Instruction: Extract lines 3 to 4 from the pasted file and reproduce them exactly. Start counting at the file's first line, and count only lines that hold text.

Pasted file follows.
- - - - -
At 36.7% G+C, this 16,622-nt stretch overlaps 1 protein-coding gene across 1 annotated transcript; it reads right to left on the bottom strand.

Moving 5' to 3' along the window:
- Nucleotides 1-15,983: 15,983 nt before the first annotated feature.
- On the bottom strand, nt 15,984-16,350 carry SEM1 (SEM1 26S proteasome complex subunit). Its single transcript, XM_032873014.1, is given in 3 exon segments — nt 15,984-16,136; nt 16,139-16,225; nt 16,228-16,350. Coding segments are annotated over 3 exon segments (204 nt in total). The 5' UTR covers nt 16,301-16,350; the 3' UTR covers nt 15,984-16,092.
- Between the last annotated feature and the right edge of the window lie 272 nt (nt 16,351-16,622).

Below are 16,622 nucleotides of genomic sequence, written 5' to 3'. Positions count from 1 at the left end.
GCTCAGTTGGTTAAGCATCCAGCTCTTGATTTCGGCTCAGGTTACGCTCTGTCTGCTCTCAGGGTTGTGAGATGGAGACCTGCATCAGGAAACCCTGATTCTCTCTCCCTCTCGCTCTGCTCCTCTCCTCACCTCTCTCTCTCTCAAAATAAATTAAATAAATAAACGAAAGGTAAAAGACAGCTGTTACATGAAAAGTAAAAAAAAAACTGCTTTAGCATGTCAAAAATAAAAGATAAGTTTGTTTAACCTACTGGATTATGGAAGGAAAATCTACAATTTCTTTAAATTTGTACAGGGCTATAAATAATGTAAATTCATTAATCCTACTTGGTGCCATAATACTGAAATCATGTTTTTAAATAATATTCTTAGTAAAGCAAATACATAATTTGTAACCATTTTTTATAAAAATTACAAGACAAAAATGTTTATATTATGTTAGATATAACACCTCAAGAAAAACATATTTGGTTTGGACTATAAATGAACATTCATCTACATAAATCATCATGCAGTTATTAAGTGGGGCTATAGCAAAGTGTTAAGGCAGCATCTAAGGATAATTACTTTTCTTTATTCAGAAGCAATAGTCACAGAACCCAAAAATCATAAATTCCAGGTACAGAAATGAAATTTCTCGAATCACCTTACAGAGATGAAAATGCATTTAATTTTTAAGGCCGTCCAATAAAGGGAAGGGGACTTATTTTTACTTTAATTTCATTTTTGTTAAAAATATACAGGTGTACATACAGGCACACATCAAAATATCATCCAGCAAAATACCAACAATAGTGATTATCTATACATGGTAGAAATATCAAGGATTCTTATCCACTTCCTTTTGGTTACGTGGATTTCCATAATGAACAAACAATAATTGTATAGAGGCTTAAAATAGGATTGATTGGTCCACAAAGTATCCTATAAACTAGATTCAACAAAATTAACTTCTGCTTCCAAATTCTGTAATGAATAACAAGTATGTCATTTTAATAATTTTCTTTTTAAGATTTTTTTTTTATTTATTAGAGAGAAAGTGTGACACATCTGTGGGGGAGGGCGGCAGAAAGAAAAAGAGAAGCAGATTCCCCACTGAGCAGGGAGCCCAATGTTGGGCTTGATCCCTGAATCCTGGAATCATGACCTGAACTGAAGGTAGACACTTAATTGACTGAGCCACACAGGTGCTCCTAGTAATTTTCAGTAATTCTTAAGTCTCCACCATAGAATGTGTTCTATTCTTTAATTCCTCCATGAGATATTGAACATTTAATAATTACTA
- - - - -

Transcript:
- Nucleotides 1-15,983: 15,983 nt before the first annotated feature.
- On the bottom strand, nt 15,984-16,350 carry SEM1 (SEM1 26S proteasome complex subunit). Its single transcript, XM_032873014.1, is given in 3 exon segments — nt 15,984-16,136; nt 16,139-16,225; nt 16,228-16,350. Coding segments are annotated over 3 exon segments (204 nt in total). The 5' UTR covers nt 16,301-16,350; the 3' UTR covers nt 15,984-16,092.